How to Design with Biology


Enter into any design studio in the world and you will find a wood shop, 3D printers, laser cutters, printers, maybe a metal shop or printmaking facility, but you will find no biology.  The careful craft of a wood carver, the skill of working metal allows feedback and hands on experience critical to the creative process in design. Most people if they think of biology & design at all think of synthetic biology. Yet this is cold comfort for design, there is little feedback beyond experimental results. Moving genes around (usually by moving small volumes of water from one tube to another) doesn't engage our senses, it doesn't light up our emotions or our craft.

When I worked at a design studio I tried for a few years to consider all the possible ways we could bring in biology as a craft, and that is when I started the idea: Silk-Smithing. Silk Smithing is the art of working with protein, and specifically working with silk. It turns out that silk can be broken down easily into its molecular components, and these can then be re-spun, re-formed, and tinkered with on a scale similar to other crafts. The video below begins to highlight the depths of my obsession with silk.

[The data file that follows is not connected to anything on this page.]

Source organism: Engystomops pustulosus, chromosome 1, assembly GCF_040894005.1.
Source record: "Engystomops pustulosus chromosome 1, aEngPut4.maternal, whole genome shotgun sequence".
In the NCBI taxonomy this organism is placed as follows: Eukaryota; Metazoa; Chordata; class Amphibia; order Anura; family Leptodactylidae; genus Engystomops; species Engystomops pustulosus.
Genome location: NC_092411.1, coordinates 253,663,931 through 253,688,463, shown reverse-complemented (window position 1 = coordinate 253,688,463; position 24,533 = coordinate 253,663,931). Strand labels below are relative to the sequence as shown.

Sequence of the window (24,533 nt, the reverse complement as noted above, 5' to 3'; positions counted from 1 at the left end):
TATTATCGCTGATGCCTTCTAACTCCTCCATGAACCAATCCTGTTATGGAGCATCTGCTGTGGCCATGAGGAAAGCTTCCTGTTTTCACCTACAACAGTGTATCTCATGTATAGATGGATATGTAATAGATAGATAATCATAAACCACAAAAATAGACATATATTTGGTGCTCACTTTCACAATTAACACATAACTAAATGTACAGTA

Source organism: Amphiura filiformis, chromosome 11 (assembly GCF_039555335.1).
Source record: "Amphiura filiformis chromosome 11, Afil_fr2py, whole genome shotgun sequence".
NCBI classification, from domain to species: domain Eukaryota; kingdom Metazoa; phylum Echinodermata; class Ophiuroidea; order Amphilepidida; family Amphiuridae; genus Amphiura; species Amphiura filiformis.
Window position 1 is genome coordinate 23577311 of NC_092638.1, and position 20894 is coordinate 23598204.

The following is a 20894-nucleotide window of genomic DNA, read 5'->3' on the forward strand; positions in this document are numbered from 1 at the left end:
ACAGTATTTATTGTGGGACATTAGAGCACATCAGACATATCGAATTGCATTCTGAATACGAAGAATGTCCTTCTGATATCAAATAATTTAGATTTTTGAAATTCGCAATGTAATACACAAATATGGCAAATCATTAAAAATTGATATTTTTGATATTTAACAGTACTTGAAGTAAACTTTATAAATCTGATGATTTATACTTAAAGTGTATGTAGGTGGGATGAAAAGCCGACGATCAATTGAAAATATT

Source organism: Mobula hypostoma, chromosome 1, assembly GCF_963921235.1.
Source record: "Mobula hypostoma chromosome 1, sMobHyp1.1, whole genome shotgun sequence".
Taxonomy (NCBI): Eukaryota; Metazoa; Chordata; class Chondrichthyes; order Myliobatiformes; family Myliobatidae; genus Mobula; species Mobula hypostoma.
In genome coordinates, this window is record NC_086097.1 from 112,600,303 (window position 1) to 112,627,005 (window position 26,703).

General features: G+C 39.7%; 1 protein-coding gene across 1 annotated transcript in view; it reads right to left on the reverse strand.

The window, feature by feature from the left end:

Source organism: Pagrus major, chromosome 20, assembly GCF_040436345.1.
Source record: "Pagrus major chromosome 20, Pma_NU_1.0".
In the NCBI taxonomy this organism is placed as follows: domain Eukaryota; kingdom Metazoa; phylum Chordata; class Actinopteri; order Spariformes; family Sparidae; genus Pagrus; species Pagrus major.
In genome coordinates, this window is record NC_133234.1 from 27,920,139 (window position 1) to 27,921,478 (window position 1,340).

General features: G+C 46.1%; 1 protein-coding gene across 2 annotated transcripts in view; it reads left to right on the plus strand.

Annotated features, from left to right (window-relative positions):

All of life is built on protein, it is literally the building block that life uses to make high performance, lower energy, sustainable materials - we should do the same.  At LikoLab we have been focusing on streamlining the process, and engaging with designers and makers to help us bring our vision of Silk Smithing to life. We are currently looking for partners, investors, and players to engage with us and enable biology to join the table as a craft of design.